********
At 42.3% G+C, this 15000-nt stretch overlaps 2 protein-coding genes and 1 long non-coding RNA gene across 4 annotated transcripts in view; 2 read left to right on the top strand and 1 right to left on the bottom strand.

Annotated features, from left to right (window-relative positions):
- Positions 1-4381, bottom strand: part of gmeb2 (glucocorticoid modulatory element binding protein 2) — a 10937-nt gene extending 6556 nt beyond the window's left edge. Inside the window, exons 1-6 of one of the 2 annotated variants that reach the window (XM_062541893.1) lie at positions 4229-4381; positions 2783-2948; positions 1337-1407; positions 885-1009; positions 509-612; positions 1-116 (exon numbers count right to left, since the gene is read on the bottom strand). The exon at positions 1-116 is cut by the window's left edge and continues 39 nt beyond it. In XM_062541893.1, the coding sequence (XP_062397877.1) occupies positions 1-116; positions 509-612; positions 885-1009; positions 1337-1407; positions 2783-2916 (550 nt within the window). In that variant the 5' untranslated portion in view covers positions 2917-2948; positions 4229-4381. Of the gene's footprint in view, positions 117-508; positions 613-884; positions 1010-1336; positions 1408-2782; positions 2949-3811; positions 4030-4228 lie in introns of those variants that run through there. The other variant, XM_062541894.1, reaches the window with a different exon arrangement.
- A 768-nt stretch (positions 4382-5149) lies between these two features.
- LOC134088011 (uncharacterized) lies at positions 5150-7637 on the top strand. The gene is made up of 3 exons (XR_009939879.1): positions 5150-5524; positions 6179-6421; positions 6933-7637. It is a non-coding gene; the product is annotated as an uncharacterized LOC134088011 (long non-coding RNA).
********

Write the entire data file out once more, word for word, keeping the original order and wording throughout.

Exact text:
At 42.3% G+C, this 15000-nt stretch overlaps 2 protein-coding genes and 1 long non-coding RNA gene across 4 annotated transcripts in view; 2 read left to right on the top strand and 1 right to left on the bottom strand.

Annotated features, from left to right (window-relative positions):
- Positions 1-4381, bottom strand: part of gmeb2 (glucocorticoid modulatory element binding protein 2) — a 10937-nt gene extending 6556 nt beyond the window's left edge. Inside the window, exons 1-6 of one of the 2 annotated variants that reach the window (XM_062541893.1) lie at positions 4229-4381; positions 2783-2948; positions 1337-1407; positions 885-1009; positions 509-612; positions 1-116 (exon numbers count right to left, since the gene is read on the bottom strand). The exon at positions 1-116 is cut by the window's left edge and continues 39 nt beyond it. In XM_062541893.1, the coding sequence (XP_062397877.1) occupies positions 1-116; positions 509-612; positions 885-1009; positions 1337-1407; positions 2783-2916 (550 nt within the window). In that variant the 5' untranslated portion in view covers positions 2917-2948; positions 4229-4381. Of the gene's footprint in view, positions 117-508; positions 613-884; positions 1010-1336; positions 1408-2782; positions 2949-3811; positions 4030-4228 lie in introns of those variants that run through there. The other variant, XM_062541894.1, reaches the window with a different exon arrangement.
- A 768-nt stretch (positions 4382-5149) lies between these two features.
- LOC134088011 (uncharacterized) lies at positions 5150-7637 on the top strand. The gene is made up of 3 exons (XR_009939879.1): positions 5150-5524; positions 6179-6421; positions 6933-7637. It is a non-coding gene; the product is annotated as an uncharacterized LOC134088011 (long non-coding RNA).